Radial seismic anisotropy as a constraint for upper mantle rheology

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Earth and Planetary Science Letters
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Mar 1
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Seismic shear waves that are polarized horizontally (SH) generally travel faster in the upper mantle than those that are polarized vertically (SV), and deformation of rocks under dislocation creep has been invoked to explain such radial anisotropy. Convective flow of the upper mantle may thus be constrained by modeling the textures that progressively form by lattice-preferred orientation (LPO) of intrinsically anisotropic grains. While azimuthal anisotropy has been studied in detail, the radial kind has previously only been considered in semi-quantitative models. Here, we show that radial anisotropy averages as well as radial and azimuthal anomaly-pattems can be explained to a large extent by mantle flow, if lateral viscosity variations are taken into account. We construct a geodynamic reference model which includes LPO formation based on mineral physics and flow computed using laboratory-derived olivine rheology. Previously identified anomalous v(SV) regions beneath the East Pacific Rise and relatively fast V-SH regions within the Pacific basin at similar to 150 km depth can be linked to mantle upwellings and shearing in the asthenosphere, respectively. Continental anisotropy at shallow (similar to 50 km) depth is under-predicted, and these deviations are in quantitative agreement with the expected signature of frozen-in, stochastically-oriented anisotropy from past tectonic episodes. We also consider two end-member models of LPO formation for "wet" and "dry" conditions for the asthenosphere (similar to 150 km). Allowing for lateral variations in volatile content, the residual signal can be much reduced, and the inferred volatile patterns underneath the Pacific appear related to plume activity. In deeper layers (similar to 250 km), anisotropy indicates that small-scale convection disrupts plate-scale shear underneath old oceanic lithosphere. We suggest that studying deviations from comprehensive geodynamic reference models, or "residual anisotropy", can provide new insights into the nature and dynamics of the asthenosphere. (C) 2007 Elsevier B.V. All rights reserved.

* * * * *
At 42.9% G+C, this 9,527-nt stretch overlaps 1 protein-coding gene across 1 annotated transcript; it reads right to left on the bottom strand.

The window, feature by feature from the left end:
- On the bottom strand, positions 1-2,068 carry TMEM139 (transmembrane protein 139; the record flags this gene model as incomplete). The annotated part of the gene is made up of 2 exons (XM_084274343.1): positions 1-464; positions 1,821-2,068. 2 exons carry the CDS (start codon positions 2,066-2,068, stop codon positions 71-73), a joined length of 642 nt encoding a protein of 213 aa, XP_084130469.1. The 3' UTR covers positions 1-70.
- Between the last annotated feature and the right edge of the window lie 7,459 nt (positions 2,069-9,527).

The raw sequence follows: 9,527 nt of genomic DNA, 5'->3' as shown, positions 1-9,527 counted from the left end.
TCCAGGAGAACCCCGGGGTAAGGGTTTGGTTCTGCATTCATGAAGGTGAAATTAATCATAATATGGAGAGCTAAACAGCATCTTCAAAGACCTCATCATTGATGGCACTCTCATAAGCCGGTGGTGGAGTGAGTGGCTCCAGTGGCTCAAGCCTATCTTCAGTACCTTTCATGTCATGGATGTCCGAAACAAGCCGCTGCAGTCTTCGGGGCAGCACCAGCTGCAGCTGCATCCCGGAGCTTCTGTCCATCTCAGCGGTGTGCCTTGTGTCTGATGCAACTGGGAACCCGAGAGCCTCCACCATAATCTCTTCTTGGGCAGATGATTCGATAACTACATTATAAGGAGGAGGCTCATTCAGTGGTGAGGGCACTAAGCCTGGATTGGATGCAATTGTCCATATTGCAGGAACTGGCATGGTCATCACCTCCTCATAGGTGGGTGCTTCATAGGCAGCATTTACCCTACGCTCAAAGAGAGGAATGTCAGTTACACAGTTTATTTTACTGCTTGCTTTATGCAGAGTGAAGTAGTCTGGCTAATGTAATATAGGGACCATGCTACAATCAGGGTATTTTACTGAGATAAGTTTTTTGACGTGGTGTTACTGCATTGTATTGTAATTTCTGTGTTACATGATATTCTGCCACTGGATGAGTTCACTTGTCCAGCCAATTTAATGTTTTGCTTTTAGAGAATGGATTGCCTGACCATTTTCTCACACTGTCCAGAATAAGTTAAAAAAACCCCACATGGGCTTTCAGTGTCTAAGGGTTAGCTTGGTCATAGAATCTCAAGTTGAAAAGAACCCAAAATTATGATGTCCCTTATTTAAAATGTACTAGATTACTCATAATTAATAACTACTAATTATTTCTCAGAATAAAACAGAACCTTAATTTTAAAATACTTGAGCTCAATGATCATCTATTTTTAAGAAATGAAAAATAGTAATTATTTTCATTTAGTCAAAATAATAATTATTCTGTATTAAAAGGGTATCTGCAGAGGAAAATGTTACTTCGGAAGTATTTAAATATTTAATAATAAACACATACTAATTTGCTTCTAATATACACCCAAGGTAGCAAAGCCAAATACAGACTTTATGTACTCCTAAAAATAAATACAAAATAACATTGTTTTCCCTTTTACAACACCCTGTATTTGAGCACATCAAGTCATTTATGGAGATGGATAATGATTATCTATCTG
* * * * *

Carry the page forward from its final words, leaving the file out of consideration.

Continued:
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DOI 10.1016/j.epsl.2007.11.038